Sturges and politics
THE GREAT McGINTY (Preston Sturges, USA, 1940) – 8
HAIL THE CONQUERING HERO (Preston Sturges, USA, 1944) – 10
I swear it was a pure coincidence that last night, the night of the political impossible (“a tea bagging centerfold” won a US Senate seat from Massachusetts as a Republican), I happened to have a Preston Sturges tape next in the queue to be dubbed. And on it were his two explicitly political movies, both about men with dubious pasts who become unlikely politicians.
When I say “explicitly political,” I should clarify. They’re the two where politics plays a major surface role in the plot, but neither could serve any possible partisan or ideological angle. From Sturges’s portrayal of vote fraud by ACORN in big-city machines, a statewide “reform” party, graft in stimulus public-works projects, and community organizers urban populism, it wouldn’t be hard to figure out that Dan McGinty is a Democrat and audiences at the time probably knew that. But Sturges mentions no parties and there never makes any implication that Chicago the city would be less corrupt under the other party or some other faction of that party. Or that McGinty would be a better mayor/governor if he had more ideological committment. Indeed … SPOILER (highlight text to see) … McGinty’s downfall comes when he tries to be honest, to become his own man independent of the machine. One could even cynically suggest that the moral is “if you’re a crook, you must remain a crook” … /SPOILER.
But to me what makes McGINTY very funny and HERO even funnier, even today, is precisely that strikethru-function jokes aside, politics isn’t really what they’re about. Political satires generally date badly because they usually assume a shared topical frame of reference between film-maker and audience. By definition, that will be gone very quickly (who, after all, other than political junkies or people 75 or older would get a joke now about a Scandinavian accent and Wendell Willkie). McGINTY is about the rise and decline (or decline and rise, depending) of a bum, defined as much by marital love as political success. Indeed … WARNING: Incoming Wack Comparison … I kept thinking last night about the Dardenne brothers’ LORNA’S SILENCE, which is also about a person who enters into a fake marriage for mercenary reasons but then grows to really love that person and suffers for having done so. The key “turnaround” dramatic scene in both films is even the same — the husband and wife for the first time in physical union, shown to the degree the content codes of the times allowed. That’s just the skeleton of both movies, which have practically nothing else in common, and McGINTY is told through the conventions of comedy and so the ending has a different tone. But still …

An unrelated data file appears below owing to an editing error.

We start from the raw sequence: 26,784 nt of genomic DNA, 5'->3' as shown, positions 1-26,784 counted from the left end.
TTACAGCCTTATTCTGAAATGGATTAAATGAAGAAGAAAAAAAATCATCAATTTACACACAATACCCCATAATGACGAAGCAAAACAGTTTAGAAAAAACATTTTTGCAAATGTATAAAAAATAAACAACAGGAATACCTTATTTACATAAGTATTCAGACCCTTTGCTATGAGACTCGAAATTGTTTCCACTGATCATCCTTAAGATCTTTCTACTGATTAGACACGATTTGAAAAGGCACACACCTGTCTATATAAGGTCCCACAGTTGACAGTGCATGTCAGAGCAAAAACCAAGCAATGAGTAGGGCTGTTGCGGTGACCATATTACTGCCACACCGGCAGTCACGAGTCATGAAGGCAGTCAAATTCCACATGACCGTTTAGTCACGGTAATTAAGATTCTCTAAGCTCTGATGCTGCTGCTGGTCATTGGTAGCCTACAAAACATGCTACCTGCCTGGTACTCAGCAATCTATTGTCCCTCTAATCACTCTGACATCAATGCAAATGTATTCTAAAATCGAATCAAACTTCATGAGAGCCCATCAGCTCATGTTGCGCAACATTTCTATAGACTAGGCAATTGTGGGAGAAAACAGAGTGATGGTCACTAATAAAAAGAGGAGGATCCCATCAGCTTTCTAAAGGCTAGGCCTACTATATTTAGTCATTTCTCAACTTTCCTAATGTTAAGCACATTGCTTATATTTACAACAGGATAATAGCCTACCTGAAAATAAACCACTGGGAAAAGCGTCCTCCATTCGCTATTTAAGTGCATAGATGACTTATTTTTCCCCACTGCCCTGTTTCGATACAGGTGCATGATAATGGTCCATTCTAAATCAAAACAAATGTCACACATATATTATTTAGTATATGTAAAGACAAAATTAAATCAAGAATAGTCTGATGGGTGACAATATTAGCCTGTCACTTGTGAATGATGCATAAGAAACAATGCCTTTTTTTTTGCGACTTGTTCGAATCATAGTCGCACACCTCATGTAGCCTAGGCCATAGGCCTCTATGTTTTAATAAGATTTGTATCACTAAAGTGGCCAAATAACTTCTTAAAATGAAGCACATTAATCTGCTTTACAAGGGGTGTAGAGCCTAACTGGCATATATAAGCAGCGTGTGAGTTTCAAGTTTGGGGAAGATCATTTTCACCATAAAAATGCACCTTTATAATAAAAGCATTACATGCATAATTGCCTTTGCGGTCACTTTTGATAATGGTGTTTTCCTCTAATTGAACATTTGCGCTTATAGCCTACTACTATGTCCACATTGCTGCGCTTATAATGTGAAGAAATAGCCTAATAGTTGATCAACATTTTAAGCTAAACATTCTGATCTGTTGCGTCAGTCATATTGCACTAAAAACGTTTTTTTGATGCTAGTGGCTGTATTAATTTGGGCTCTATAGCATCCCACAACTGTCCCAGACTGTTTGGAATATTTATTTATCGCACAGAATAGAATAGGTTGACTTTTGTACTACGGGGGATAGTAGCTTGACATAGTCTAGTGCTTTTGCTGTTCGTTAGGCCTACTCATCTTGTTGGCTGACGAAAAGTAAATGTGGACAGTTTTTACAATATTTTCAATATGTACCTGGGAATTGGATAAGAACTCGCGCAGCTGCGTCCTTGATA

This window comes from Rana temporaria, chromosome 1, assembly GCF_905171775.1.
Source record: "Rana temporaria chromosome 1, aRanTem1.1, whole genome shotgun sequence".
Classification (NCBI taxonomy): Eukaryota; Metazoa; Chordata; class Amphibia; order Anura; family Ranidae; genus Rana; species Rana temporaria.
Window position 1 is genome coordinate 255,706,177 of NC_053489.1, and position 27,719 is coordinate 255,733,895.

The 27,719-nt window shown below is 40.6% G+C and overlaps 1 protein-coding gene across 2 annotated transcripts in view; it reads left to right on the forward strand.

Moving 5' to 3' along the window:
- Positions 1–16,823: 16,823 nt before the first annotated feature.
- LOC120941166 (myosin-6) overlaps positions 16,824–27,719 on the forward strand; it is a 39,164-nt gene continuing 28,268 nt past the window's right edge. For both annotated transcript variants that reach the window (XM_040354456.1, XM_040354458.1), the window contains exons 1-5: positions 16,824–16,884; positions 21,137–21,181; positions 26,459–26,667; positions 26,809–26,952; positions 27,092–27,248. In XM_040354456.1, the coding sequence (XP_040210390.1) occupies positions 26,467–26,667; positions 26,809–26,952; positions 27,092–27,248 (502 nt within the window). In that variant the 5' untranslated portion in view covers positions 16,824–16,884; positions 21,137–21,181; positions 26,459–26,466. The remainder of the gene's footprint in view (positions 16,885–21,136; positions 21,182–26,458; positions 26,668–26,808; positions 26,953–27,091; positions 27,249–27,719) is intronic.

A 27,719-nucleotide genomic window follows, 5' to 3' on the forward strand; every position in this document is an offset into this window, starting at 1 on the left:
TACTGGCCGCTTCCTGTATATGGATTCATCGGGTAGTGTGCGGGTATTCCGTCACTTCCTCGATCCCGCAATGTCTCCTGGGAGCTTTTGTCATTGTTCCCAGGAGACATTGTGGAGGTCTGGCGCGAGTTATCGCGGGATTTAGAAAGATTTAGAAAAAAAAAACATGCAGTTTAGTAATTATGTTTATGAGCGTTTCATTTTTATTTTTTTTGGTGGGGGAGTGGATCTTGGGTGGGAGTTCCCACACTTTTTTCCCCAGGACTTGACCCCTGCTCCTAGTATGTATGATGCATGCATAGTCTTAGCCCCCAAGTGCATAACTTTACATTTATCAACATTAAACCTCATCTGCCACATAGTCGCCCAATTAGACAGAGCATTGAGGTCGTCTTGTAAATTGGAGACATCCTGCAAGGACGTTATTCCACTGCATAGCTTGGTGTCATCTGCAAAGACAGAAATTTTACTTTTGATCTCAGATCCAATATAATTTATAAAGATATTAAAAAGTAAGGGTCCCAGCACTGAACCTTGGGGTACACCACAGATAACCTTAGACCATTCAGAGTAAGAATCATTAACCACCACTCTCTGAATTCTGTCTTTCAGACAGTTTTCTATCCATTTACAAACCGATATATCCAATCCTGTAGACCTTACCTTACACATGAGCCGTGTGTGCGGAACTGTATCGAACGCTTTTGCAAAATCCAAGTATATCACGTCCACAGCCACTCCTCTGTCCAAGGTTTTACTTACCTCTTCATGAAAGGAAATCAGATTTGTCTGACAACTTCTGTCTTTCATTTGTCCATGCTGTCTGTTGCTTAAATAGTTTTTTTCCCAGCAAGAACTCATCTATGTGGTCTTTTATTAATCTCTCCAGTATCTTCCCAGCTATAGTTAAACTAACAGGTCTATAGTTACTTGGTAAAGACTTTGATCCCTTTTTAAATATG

As the grades imply, I think HERO is the better film — Sturges’s direction is surer, his pacing more frenetic and his ensemble company “better oiled.” I have long considered HERO to be Sturges’s masterpiece. Indeed, it has inspired me to always be generous around military men in bars (I dunno why … it’s not like really good things happen to Eddie Bracken as a result). HERO is the story of a 4-F from a long line of Marine heroes who gets roped into pretending to be a Marine hero of Guadalcanal. By the end, he’s been drafted into city politics, to run against Everett *Noble* — a gassy windbag who is maybe Sturges’s funniest creation. Overall, HERO is the funniest of Sturges’s movies in part because you laughed twice at every joke. At every joke and gag and line, there’s the laugh itself and then the amazed internal chuckle that Sturges was able to get away with this in 1944. Suggesting that small-town America could be easily fooled by stories of heroism, and even in the end wanted to be fooled? Portraying homefront politics as not affected by the war, except in the mouth of the venal Noble? And NOBODY in the movies ever suggested that Marines, even if only part of the time, were anything less than statue-burnished heroes (they’re the ones who rope Bracken into the ruse and then nurse it along; one is a bit psycho; another is an open playa; they get into trouble from gambling).
Even though the Vietnam War produced an orgy of self-hatred in American movies that has never truly left them, this much gentler, much less ill-intentioned, not even arguably “anti-war” movie still comes across as bracingly subversive fun. Indeed, it may well be that HERO plays so well today precisely because of the post-Vietnam turn. It shows that it was once possible to make fun of Marines, middle America and the mom-and-apple-pie muthos (not that the people of the time ever doubted it — “Willie and Joe,” for example, ran in Stars and Stripes) without turning against them.
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